As a student of the “AP Stylebook” (the journalist’s bible) I know that “more than” is preferred to “over” when writing about numbers.
Over … generally refers to spatial relationships: The plane flew over the city. More than is preferred with numerals: Their salaries went up more than $20 a week.
A job title is only capitalized when it appears directly before an individual’s name, and there is no such thing as “first annual.”
An event cannot be described as annual until it has been held in at least two successive years. Do not use the term first annual.
Reporters across the globe use the “AP Stylebook” as a go-to guide for spelling, punctuation and solid reporting principles. There are tips for business and sports writers, and a section about media law explaining the difference between libel and slander. The alphabetical listings include everything from advice for using abbreviations and acronyms to explanations of the Yukon and Zionism. Updated regularly, and with a focus on staying politically correct, skimming through different editions provides a fascinating glimpse into the spirit of the respective times.
The new style-checking plug-in is not free. However, for online PR pros who are wondering what the fuss is about, AP style is as important for public relations as it is for journalism. Reporters mock those whose grasps of the stylebook are weak. Many journalists already harbor aversions to PR “flacks.” Publicists and spokespeople are shifty and deceptive, they say.
You overcome that perception, strengthen your pitch and increase your credibility when you do not mistake further with farther or misspell adviser in your press release. When identifying places, Chicago stands alone. But Portland, Ore. includes a special state abbreviation, one perhaps unique to The Associated Press. It’s all in the stylebook. And more journalists will respond if you use AP style in your writing.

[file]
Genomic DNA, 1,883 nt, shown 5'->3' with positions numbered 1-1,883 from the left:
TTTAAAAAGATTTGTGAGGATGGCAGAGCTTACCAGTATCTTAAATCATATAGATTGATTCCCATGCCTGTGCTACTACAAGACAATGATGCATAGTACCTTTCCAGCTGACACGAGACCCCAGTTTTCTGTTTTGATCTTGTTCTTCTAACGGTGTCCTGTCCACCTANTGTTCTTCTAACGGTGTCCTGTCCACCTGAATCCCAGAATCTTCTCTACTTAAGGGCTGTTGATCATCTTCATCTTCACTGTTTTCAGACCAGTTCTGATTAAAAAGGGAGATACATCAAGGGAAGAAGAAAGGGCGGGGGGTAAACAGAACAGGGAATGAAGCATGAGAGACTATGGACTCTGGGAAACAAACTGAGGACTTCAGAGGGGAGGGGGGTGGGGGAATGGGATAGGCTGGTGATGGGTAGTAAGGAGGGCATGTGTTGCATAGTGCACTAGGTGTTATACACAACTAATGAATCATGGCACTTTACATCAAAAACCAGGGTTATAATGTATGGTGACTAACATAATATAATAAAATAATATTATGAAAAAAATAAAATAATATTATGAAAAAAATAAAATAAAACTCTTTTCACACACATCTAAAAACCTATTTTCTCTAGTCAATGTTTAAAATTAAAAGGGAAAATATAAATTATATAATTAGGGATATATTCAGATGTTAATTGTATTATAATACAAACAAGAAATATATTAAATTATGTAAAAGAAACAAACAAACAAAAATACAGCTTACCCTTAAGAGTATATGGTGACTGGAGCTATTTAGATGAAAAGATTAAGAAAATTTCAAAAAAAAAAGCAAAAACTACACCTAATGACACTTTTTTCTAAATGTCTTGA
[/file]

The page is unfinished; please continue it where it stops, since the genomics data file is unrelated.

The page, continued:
But learning every entry in the book has consumed green eyeshade-wearing copy editors:
“What’s the difference between disinterested and uninterested?”
“Is login one word or two?”
“Does Veterans Day have an apostrophe?”
Some entries seem random, others abstract. Must I really spell OK with two capital letters — not “okay” as the stylebook warns?
Stealing a phrase from my brother, many of the best reporters become “simplicity mongers” in perfecting their craft. There is an order to news writing that readers understand, which lets journalists stay credible and relevant.
Writing copy that is free of style mistakes may get easier with last week’s release of StyleGuard, a program that edits writing according to “AP Stylebook” guidelines. The program initially works only in Microsoft Word. But AP officials may roll out a Mac version in the next few months.
Mashable published this statement from an AP product manager:
“AP StyleGuard speeds up checking AP style on potential problems, since the user does not need to find the relevant listing in the stylebook, and it adds much deeper coverage by pointing out possible corrections the writer didn’t even think to check,” Colleen Newvine said. “AP style is constantly evolving, so if we didn’t have a listing previously or if our guidance has changed, AP StyleGuard helps keep the user up to date.”
But the tool could bring unintended consequences, just as spelling and grammar checkers have created hordes of language dunces.
“Interesting,” veteran journalist Charles Trentelman replied when asked about StyleGuard, “making people lazier and lazier and writing more homogeneous.”
Others lodged cautions on Twitter. According to @ProfNet:
“StyleGuard is a useful tool but it’s not a substitute for the skills you develop as a knowledgeable writer.”
For updates on StyleGuard follow @APStylebook on Twitter. I pointed out a few of my favorites, now let’s hear from you about “AP Stylebook” entries. Which rules do PR professionals commonly break?